Instead, you need to determine where your audience is coming from, which pages they’re most likely to come in contact with upon entrance to your brand, and what’s the smartest decision for you, your customers, and they’re buying journey. This is why research is one of the most important steps in conversion rate optimization. The other important piece in determining where to test is knowing what you should test. What is it that your customers need to know? What’s going to convince your users to make that purchase?
What should I test?
I’d like to revisit the landing page elements that were mentioned earlier:
- Unique selling propositions
- Features and benefits
- Hero images
- Social proof
Although it may be easier to optimize a single landing page and ensure these elements are present on that landing page, we still need to ensure these are present in our e-commerce experience as well. Our process or strategies may just look a little different.
I’d like to walk through few different examples of previous winning e-commerce tests. Some of these tests will fit perfectly into one of the 5 elements we’ve listed, some will not. Remember, it’s all about doing the research and understanding how you need to optimize the buying journey.
Features and Benefits
For e-commerce sites, there are many opportunities to highlight features and benefits. The easiest and most common place to do this is on the product page – customers need to understand the details of the product before they make that purchase so often times we deliver a bullet-point list of product details or features.
Less emphasized and less consistent are benefits regarding shipping, sales, return policies, etc. However, these, often times, are selling points or even up-sells like the following example:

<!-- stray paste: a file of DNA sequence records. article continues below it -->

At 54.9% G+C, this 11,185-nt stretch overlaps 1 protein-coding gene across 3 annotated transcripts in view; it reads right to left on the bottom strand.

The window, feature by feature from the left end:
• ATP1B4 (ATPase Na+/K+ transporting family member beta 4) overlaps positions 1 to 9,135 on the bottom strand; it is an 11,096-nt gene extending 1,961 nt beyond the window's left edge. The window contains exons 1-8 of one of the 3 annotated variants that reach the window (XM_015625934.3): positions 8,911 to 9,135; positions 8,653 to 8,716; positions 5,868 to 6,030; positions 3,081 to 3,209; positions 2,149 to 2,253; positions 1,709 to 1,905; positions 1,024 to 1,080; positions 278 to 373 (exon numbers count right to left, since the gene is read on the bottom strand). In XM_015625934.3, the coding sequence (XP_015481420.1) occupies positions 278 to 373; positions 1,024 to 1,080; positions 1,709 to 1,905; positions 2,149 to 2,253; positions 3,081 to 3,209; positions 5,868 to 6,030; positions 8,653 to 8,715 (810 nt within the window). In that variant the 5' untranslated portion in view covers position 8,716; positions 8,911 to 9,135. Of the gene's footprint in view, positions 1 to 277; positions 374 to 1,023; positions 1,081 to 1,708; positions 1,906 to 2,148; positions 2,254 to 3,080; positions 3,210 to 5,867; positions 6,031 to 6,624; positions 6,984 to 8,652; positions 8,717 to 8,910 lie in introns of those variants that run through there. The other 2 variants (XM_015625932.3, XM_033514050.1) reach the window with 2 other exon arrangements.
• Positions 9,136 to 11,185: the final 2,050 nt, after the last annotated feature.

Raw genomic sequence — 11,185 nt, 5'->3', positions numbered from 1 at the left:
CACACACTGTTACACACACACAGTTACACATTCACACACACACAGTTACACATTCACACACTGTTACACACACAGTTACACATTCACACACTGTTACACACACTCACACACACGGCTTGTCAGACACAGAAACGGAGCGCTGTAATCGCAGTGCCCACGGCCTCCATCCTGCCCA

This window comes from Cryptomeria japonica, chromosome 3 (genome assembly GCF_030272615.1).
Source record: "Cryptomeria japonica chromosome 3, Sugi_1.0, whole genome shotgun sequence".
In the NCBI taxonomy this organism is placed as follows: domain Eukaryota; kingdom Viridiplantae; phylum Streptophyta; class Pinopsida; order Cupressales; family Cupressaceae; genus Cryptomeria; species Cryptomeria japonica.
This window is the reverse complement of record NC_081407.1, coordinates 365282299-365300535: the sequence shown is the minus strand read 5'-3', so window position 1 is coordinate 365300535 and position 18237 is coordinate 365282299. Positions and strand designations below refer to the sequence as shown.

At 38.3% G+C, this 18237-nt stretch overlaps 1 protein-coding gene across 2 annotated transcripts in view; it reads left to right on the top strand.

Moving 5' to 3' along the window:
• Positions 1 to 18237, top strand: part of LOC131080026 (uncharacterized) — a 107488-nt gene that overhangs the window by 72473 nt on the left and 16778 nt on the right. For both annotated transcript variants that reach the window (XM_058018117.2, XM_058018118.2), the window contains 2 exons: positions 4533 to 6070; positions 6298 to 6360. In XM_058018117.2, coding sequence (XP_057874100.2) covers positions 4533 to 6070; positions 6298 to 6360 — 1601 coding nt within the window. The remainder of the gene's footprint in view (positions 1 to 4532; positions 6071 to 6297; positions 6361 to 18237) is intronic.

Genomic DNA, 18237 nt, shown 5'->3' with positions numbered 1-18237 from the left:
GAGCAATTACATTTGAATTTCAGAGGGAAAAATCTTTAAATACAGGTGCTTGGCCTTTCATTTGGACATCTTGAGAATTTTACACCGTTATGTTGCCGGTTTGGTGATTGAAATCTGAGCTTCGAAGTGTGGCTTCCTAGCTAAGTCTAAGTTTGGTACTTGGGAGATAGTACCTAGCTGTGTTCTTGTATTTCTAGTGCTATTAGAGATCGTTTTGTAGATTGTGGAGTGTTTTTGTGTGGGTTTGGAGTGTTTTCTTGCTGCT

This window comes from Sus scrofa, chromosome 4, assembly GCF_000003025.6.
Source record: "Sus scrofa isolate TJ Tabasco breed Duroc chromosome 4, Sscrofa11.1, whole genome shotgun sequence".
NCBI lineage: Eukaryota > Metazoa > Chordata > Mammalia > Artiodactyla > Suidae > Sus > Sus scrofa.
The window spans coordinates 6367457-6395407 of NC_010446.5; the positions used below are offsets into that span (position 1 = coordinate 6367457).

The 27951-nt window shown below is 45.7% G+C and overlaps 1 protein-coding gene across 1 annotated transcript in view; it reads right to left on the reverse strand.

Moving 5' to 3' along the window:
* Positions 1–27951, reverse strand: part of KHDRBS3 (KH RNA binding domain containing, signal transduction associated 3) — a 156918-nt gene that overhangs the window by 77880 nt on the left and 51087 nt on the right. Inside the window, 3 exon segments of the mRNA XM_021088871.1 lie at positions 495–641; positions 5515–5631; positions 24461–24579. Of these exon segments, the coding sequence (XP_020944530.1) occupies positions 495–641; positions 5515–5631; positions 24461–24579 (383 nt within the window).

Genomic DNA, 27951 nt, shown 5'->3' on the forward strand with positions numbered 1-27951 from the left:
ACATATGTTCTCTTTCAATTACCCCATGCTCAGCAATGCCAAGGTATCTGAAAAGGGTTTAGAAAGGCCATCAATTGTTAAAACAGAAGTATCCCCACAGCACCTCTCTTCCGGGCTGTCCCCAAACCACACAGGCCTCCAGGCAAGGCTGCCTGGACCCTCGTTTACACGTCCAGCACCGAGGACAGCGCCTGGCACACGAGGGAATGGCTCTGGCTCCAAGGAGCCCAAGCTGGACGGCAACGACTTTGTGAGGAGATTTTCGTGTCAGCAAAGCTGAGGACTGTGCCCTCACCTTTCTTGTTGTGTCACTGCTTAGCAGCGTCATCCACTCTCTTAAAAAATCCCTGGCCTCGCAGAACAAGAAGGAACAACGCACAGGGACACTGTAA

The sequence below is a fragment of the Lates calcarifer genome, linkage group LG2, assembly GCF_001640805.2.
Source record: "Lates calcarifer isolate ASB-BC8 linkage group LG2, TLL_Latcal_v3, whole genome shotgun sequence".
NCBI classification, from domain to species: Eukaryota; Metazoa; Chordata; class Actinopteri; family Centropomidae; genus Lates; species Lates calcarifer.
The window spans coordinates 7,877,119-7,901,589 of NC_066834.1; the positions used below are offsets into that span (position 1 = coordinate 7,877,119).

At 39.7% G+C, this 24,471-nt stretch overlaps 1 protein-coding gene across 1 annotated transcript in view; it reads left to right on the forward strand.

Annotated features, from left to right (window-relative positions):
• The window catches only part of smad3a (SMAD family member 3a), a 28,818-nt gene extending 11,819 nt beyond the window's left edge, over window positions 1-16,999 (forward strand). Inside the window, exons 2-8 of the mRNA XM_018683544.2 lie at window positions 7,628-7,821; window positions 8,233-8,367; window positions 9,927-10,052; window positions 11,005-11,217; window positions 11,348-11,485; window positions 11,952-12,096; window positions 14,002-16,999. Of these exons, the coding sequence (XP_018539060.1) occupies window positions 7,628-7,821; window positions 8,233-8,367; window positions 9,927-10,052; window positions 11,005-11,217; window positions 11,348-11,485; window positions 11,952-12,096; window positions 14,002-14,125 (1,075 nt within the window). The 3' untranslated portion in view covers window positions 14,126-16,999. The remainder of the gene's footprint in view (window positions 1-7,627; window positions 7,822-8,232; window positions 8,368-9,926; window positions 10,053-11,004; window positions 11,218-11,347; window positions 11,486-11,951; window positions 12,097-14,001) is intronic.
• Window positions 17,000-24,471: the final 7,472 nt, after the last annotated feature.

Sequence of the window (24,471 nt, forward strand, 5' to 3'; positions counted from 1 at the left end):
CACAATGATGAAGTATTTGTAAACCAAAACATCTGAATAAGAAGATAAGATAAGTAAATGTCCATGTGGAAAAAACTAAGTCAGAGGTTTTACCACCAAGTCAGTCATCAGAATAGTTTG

To encourage higher order values, we emphasized ‘Free Shipping’ language on Shoe Carnival’s product pages. The messaging reads: “Free Shipping On Orders Over $75. We tested adding this message in two different locations, seeing positive results by simply adding regardless of where it was located. However, adding the language above the product image resulted in an 8.6% lift in purchase rate and a 14.3% lift in revenue per visitor.
Another strategy we tested with shoe carnival was highlighting the amount users would be saving with their purchase. Often times you’ll notice the original price crossed out in order to emphasize the discounted price but it’s not as common to see the actual savings.
While Shoe Carnival was already calling out the savings, we tested bringing emphasis to this by changing the color as seen below:
Simply drawing attention to the amount of money a customer will save increased mobile conversion rate by 14.89% and revenue per visitor by 3.70%.
Creating an Easy Shopping Experience
I mentioned some of these tests wouldn’t fit nicely into one of the 5 elements we have spoken about. The last couple of examples I’d like to run through today were huge wins for our testing program. We discovered these opportunities through the research! The data showed us that this e-commerce website was chalk full of inventory, which can be extremely overwhelming to users. The goal of these tests was to reduce the time and effort it took users to find the products they were searching for in order to increase conversion rates, revenue, and improve the overall online shopping experience.